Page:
Proposed Newport Beach ballot measure seeks to let voters decide their mayor

Evelyn Hart, right, administers the oath of office for Brad Avery during a swearing in ceremony in December 2020.
Evelyn Hart, right, administers the oath of office for Brad Avery while his wife Julie Clevenger holds a bible during a swearing in ceremony for Newport Beach City Council members on Dec. 8, 2020. Newport Beach voters may soon be able to decide who their mayor is, depending on the success of a proposed ballot measure brought forward this week.
(Scott Smeltzer / Staff Photographer)

Newport Beach voters may soon be able to decide who their mayor is, depending on the success of a proposed ballot measure brought forward this week by Councilman Will O’Neill.

The campaign, dubbed “Elect Our Mayor,” seeks to make the City Council position of mayor an electable position along with other council seats. Currently, City Council members each represent a district of Newport Beach, but are voted in at-large.

Council members then decide among themselves at the end of every year who will be mayor for a rotating, one-year term.

The ballot measure, if approved by voters, would change the existing practice to allow the elected mayor to serve a maximum of two four-year terms. That person would not be allowed to run for a position on the council after their mayoral term ends, to ensure new ideas and leadership, O’Neill said.

Neighboring Costa Mesa votes in their mayors, while other coastal cities including Huntington Beach, Laguna Beach and Fountain Valley circulate the position among themselves.

The notice of intent for the ballot measure was filed and received by the Newport Beach city clerk’s office on Friday, city staff confirmed.

“Fundamentally, the role of mayor is both figurehead leader of the city, but also they help run the meetings,” said O’Neill. “This ballot measure doesn’t propose to make a strong mayor system the way you’d have in New York, Los Angeles or San Francisco, where they’re separate from the city council, but it does try to create a system with more longevity.

“It also asks people to go sell their vision to voters to make sure that the voters are aligned with that particular vision,” O’Neill continued. “That way we have a consistent message, a consistent and steady hand at leadership rather than a rotating annual basis where [by the time] someone gets good at running a meeting, they’re no longer running a meeting.”

O’Neill said the impetus for the ballot measure came upon some reflection on what happened during his year as mayor in 2020.

“There was a one in seven chance that I would have been mayor in 2020. Any other one of my fellow council members could have been mayor and probably would have handled a lot of the situations [last year] differently,” said O’Neill.

“I was reflecting on that and realized, in situations as difficult as last year, it would have made a lot more sense for our electorate to choose the vision for their city rather than kind of luck into one particular person with a skill set for the moment that they’re in,” he said.

He then reached out to the public to see their thoughts. Not a single person he spoke to objected to voting for mayor, he said.

Early feedback on the ballot measure’s social media channels have been largely positive about the proposal.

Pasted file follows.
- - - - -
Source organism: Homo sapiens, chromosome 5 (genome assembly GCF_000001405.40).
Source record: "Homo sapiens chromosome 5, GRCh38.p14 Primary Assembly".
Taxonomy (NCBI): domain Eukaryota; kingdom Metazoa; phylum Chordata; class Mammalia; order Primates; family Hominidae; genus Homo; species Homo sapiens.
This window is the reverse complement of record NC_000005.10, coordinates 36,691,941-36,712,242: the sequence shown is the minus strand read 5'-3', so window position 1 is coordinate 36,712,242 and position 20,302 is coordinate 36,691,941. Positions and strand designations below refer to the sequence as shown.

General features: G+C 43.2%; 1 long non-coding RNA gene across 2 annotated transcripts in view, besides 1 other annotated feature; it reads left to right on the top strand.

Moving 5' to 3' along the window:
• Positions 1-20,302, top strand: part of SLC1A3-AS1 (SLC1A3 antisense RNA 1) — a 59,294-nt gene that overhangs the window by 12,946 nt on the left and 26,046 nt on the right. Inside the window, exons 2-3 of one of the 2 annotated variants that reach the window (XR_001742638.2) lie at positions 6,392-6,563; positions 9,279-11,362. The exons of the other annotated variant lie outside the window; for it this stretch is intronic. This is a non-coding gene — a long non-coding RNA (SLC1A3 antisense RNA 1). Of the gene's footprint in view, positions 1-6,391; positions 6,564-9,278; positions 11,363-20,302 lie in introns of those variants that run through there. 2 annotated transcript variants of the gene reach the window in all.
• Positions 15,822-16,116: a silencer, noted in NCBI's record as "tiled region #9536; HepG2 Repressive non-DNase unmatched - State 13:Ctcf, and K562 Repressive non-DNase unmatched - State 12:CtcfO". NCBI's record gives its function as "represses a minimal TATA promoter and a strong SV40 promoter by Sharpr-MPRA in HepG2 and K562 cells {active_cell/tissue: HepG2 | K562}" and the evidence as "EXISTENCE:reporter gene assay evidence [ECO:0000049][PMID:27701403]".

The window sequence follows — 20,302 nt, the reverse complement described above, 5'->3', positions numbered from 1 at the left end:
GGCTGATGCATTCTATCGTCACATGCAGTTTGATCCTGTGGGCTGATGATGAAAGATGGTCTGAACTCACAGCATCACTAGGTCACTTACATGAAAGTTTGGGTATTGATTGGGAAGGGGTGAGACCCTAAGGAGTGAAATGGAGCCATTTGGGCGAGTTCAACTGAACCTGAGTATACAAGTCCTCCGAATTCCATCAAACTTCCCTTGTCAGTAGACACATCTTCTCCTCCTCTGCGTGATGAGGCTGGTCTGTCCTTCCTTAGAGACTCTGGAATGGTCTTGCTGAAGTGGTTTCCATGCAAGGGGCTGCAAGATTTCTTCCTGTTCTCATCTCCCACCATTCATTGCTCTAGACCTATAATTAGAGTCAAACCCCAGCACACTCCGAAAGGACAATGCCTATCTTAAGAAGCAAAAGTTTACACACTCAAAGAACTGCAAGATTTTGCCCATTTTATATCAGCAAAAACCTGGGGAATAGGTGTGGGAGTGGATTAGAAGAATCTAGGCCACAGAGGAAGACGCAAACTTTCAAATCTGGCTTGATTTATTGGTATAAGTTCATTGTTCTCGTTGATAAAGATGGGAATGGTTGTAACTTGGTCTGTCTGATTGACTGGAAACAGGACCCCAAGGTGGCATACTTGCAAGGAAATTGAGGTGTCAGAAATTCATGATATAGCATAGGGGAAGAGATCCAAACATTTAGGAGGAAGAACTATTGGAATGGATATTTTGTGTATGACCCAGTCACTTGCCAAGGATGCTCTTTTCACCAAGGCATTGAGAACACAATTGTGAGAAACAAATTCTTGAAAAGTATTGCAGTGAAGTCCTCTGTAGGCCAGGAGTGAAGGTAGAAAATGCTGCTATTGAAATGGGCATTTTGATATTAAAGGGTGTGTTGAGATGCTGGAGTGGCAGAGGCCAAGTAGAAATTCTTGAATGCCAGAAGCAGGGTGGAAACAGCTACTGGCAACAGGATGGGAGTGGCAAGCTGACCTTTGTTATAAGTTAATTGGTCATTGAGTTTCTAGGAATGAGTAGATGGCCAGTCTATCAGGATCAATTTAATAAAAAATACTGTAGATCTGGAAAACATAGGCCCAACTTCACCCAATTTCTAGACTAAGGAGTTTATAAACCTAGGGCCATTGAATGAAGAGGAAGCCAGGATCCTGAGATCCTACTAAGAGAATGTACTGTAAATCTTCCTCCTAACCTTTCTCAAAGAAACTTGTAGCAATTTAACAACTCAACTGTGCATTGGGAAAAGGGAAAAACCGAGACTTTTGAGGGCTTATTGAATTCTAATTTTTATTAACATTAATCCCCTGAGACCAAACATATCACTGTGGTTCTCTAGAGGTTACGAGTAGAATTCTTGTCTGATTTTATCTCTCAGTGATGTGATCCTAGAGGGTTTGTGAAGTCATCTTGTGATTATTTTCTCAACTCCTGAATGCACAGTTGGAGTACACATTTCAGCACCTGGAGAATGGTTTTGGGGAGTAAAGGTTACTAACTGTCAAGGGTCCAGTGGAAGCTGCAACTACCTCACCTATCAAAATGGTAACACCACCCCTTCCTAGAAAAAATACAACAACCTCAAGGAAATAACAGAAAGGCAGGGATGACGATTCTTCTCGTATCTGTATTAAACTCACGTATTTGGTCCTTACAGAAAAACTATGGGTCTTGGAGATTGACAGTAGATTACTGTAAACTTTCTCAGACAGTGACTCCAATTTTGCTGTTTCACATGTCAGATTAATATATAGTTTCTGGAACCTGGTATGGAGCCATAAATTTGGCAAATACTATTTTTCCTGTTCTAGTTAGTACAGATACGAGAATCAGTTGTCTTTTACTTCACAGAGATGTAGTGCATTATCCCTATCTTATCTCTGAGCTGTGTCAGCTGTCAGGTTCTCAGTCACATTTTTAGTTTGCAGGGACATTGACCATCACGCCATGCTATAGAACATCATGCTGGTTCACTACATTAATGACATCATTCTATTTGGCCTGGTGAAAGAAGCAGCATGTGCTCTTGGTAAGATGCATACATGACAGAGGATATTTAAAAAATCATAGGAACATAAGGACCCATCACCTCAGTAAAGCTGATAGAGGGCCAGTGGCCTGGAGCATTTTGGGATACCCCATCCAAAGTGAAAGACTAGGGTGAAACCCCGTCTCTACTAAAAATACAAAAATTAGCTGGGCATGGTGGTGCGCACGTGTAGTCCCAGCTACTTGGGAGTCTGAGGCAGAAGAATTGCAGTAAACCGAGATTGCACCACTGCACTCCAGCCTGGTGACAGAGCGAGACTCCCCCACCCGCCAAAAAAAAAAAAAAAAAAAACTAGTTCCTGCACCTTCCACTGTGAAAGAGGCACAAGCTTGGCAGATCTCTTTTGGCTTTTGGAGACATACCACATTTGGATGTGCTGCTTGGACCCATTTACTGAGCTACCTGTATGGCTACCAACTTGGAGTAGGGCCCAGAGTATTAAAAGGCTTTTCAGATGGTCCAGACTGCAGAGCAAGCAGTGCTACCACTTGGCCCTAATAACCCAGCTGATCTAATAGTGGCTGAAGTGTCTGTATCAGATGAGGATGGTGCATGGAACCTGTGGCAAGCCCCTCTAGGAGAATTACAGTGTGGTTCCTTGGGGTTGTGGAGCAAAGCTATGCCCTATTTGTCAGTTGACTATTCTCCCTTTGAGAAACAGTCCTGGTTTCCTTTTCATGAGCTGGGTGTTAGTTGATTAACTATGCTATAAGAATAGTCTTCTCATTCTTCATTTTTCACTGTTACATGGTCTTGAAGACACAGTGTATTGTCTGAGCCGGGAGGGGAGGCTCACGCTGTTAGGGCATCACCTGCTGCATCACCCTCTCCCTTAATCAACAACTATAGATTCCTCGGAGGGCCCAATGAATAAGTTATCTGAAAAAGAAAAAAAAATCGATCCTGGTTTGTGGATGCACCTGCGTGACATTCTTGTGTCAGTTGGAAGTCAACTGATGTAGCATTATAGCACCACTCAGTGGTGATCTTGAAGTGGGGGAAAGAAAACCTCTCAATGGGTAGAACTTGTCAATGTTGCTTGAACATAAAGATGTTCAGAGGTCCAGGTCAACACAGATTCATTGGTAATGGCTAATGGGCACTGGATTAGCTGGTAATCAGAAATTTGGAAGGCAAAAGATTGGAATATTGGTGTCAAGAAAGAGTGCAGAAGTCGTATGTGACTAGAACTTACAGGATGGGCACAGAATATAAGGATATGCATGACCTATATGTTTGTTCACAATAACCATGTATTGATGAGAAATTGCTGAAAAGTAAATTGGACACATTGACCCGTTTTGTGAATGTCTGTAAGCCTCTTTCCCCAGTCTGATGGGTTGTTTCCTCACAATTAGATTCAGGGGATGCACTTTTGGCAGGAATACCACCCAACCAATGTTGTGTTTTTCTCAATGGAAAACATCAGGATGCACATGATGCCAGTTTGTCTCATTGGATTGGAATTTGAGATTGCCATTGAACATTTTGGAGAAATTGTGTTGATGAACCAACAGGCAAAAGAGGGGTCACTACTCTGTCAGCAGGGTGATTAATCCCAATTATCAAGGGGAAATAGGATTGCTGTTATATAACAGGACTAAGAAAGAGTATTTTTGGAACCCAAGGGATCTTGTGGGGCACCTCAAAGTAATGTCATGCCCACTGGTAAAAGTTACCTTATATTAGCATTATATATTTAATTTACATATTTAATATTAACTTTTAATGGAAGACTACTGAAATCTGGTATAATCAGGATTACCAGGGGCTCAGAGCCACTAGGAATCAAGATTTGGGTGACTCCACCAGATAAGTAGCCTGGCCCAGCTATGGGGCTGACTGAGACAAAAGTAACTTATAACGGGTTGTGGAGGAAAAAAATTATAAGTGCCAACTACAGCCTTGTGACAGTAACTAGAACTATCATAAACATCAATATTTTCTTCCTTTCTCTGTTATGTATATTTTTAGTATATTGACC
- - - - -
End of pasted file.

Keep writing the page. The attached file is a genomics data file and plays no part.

Ruth Sanchez-Kobayashi, who is represented by Mayor Pro Tem Kevin Muldoon in District 4, said she was supportive of the measure because she liked the idea of the city’s mayor being more of a deliberate decision than a random one. She heard about the campaign through O’Neill’s Instagram page.

“I also think that just a one-year term as mayor is pretty short. There’s some risk involved if you don’t like a mayor, but the benefits far outweigh the risks involved,” said Sanchez-Kobayashi. “It seems like a much more professional way to run the City Council.”

Restaurateur Mario Marovic, who lives in Corona del Mar and is represented by Councilwoman Joy Brenner, said he feels many residents don’t know that they don’t elect their mayor and that the process of deciding on one is confusing.

“Newport Beach is a very prominent city and has one of the highest property values in California ... we have a population of [85,000] people and a city of Newport’s stature should have a properly elected mayor by the people and the mayor should not be elected by other council members,” said Marovic, adding that he felt some council members might have ulterior motives as to why one individual couldn’t be mayor over the others.

He said mayors are mostly figureheads, but an elected mayor would carry more weight with the title.

“There’s ribbon cuttings and, obviously, you lead the city council meetings and you’re able to direct those meetings but aside from that, how much can a mayor get done in one year versus four years?” said Marovic.

Requests for comment to all current council members were not immediately responded to by press time.

Now that the notice of intent has been filed, Newport Beach City Atty. Aaron Harp will have 15 days to produce a ballot title and summary, which then must be published in a news publication before the campaign can begin in earnest.

Volunteers will then need to collect 9,000 verifiable signatures from Newport Beach voters within 180 days of the publish date.

If that is accomplished, the ballot measure will then be before Newport Beach voters in June 2022.

“I know I will be relying on a lot of people for help on this,” said O’Neill. “There’s no way one person can get 9,000 signatures. I’m counting on volunteer effort on this.”

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